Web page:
For the past 40 years weve sailed an average of 10,000 miles annually between Australia, Alaska, Antarctica and Spitsbergen motoring or motorsailing between 400 and 600 hours, depending on the area - more hours in high latitudes of Antarctica and the Arctic, fewer in the tropical trade winds.
Learning to sail is simple. Thousands of youngsters perfect the essential small-boat skills over the course of a summer. Mastering the art of crossing an ocean in small boat is a different story. Sure, we read about clueless individuals setting out in ramshackle boats making 1,000-mile crossings. The ocean, especially in tropical seas, is not nearly as foreboding as it might seem to the average landlubber.
Weve been enjoying desert-dry gasoline for five years, courtesy of silica gel vent driers from H2OUT (see EPA Mandate Sparks Fuel-Vent Filter Test, Practical Sailor, January 2013). As a result, carburetor corrosion and jet plugging have been eliminated. PS diesel testers have report reduced condensate water and corrosion. We tested H2Out space driers against desiccants and dehumidifiers (Dehumidifier Field Tests, Practical Sailor, June 2017) and concluded they had insufficient capacity for cabin drying. However, we quietly put one to work, protecting our flares. Although marine signal flares are waterproof, are packaged in plastic bags, and include deliquescent ingredients in the formulation, it is well known that by the expiration date, as many as half will not function. When we cleaned out our new-to-us boat 10 years ago, we discovered a package of four Orion Hand Held Signal Flares stored in a damp transom locker. They looked shaky, so we tested them, still a year short of expiration. Three of the four flares lit, but only one burned properly. The others sputtered, one going out and the other burning long and dull. This time, with fresh flares, we included an H2OUT SD109 space drier inside the bag and stored them in a dry cabin locker.
Depending on the collection area and the sailing, salt can be a primary problem. Spray falls and dries, layer after layer, until the decks hold enough salt to foul a considerable flow of water. The solution? Wash the deck with seawater before the rain comes. Squeegee off as much as practical or towel dry, and common sense dictates this is best done when at sea and must be done away from red tides. We tested the run-off from the top after scrubbing with seawater, allowing to dry, and then spraying with tap water equivalent to 1/10-inch of rain (see results in table below). In addition to taste, seawater contains significant sulfate levels, which combined with bacteria in the tank under anaerobic conditions, can lead to sulfurous water; sailors notice this when a seawater flush is used for the head, but allowed to become stagnant for a few days; the first flush will smell.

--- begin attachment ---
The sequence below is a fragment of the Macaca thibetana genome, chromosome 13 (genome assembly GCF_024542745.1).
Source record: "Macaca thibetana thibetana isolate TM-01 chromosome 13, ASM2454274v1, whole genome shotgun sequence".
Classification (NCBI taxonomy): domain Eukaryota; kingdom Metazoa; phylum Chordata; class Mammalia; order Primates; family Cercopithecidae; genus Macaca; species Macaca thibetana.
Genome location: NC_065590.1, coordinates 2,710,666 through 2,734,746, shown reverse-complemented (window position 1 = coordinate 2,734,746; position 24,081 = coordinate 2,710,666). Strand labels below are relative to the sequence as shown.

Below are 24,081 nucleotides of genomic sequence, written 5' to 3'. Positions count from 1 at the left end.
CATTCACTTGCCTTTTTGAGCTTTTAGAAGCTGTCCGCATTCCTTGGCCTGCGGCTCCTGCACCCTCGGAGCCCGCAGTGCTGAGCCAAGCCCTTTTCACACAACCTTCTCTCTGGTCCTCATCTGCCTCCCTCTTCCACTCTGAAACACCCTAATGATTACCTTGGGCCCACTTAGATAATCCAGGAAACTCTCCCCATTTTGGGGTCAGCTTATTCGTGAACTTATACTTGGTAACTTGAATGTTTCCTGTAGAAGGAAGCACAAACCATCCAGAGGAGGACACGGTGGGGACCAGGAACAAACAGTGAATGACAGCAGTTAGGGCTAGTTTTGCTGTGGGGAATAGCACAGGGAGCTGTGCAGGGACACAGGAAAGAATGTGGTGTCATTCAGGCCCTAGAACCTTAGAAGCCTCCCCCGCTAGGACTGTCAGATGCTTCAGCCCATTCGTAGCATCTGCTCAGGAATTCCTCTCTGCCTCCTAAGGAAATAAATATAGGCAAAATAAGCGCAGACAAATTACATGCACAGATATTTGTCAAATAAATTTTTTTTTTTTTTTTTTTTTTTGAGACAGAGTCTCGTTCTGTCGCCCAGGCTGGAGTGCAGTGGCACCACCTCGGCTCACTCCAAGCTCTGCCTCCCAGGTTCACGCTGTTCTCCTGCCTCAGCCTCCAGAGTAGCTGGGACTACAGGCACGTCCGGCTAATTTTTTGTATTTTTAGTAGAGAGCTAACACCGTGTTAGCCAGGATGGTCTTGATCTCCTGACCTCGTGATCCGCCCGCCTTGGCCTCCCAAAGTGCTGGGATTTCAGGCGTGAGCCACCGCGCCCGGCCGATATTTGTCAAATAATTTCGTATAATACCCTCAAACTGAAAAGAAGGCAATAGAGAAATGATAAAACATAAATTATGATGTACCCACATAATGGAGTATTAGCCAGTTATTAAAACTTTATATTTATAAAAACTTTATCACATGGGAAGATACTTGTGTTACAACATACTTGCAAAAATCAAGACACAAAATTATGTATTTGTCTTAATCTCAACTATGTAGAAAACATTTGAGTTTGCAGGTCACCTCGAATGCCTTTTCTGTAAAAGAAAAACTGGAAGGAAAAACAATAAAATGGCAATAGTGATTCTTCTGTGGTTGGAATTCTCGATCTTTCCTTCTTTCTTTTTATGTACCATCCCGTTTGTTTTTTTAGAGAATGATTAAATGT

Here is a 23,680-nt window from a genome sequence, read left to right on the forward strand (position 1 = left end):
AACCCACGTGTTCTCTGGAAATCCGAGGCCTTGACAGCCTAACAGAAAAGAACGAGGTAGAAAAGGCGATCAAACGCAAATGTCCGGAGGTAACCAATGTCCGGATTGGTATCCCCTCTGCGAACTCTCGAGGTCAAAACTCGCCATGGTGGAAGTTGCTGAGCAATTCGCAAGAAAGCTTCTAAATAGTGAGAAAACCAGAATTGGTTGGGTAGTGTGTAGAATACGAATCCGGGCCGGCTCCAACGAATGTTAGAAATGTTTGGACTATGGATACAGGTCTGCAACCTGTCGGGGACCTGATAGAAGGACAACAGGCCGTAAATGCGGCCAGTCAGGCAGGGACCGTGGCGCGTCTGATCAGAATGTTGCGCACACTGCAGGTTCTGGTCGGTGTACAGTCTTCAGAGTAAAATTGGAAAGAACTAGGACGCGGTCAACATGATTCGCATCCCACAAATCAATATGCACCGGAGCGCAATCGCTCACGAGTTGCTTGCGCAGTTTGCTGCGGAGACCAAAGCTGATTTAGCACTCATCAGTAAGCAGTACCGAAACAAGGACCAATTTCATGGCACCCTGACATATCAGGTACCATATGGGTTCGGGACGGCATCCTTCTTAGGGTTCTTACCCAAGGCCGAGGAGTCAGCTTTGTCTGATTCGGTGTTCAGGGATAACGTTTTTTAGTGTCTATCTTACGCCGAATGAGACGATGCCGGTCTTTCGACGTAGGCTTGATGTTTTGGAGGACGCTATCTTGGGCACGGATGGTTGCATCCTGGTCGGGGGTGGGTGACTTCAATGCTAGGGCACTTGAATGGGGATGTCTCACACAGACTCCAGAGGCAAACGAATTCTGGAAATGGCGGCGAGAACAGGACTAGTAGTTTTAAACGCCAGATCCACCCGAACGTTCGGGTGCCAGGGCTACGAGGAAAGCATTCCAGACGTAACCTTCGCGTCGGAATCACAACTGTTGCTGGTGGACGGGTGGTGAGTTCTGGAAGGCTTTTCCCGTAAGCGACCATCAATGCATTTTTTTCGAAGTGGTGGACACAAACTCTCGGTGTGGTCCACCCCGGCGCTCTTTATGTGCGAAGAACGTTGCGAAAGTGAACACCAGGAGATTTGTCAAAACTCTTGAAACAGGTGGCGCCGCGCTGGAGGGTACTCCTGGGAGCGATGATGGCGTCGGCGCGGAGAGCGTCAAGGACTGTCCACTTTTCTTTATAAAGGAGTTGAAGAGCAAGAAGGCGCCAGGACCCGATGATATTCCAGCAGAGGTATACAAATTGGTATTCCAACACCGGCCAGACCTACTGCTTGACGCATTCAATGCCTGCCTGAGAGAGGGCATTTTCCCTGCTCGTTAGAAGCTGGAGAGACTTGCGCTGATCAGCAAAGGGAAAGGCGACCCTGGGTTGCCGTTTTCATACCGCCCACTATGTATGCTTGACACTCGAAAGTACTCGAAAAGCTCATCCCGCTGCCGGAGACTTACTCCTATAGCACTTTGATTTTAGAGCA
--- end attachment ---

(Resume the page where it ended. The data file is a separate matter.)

Each winter sailors must tackle the project of winterizing their potable water system. Our preferred method is to dry the system completely (see PS September 2014, Step-by-Step Winterizing tips. If thats not possible we completely empty the tank and then treat the plumbing with the correct concentration of anti-freeze. The online version of this article provides all the details you need to carry out this process, as does the recent Inside Practical Sailor blog post, The (Cold) Case of the Frozen Anti-freeze.
For free power when under sail on ocean passages, towing generators are hard to beat. In the early 1980s I purchased a first generation towing generator from Hamilton Ferris. At six knots the output was five amps providing all the electricity I needed on passage. During 15 years and 100,000 miles of use I only needed to replace brushes and bearings twice.
In the process of our ongoing investigation on the effect of time and wind gusts on anchor setting and holding capacity, we performed limited testing at short scope and couldn't help but notice that holding capacity at short scope varied greatly. When recovering the test anchors, some anchors would lift out of the bottom while we were pulling the dinghy over to them, while others required heroic efforts even when the rode was nearly vertical.
When an anchored boat spins, the anchor chain twists, and the anchor can come up backward. One solution is an anchor swivel, but failures with some poor designs are a concern-a lovely stainless swivel on one of our test boats had an interior crack that became visible only when disassembled. And as we found in our most recent test, many swivels arent very effective at reducing twist due to the inherent friction in the swivel.(see How Well Do Swivels Reduce Twist, Practical Sailor March 2016 online).
In our ongoing study of ways to compare, and hopefully improve the way our anchors set, weve learned that it takes time and slow, delayed setting to make best advantage of very soft mud. However, firm sand and weeds can have the opposite character-making it hard for the anchor to penetrate.
The US Navy has finally gotten around to a serious study of watch standing schedules (https://goo.gl/dE4W4R). As an active duty Navy Medical Officer, I certainly saw enough injuries related to sleep deprivation; fortunately, none were as disastrous as the recent collisions. I am glad to see the navy move away from a centuries old approach to scheduling watches.
With hurricane season ramping up, many of us are going over our rope inventory, making sure we have more than enough lines to secure the boat. Chafe gear fights external friction on our lines, but how do we combat internal heat build-up? Dock lines are particularly susceptible to overheating. If the boat is exposed to short-period chop from the side, the frequency can be high and the force can exceed the 10:1 safe working limit, and even with rain or spray to cool the rope there may be significant weakening due to internal friction.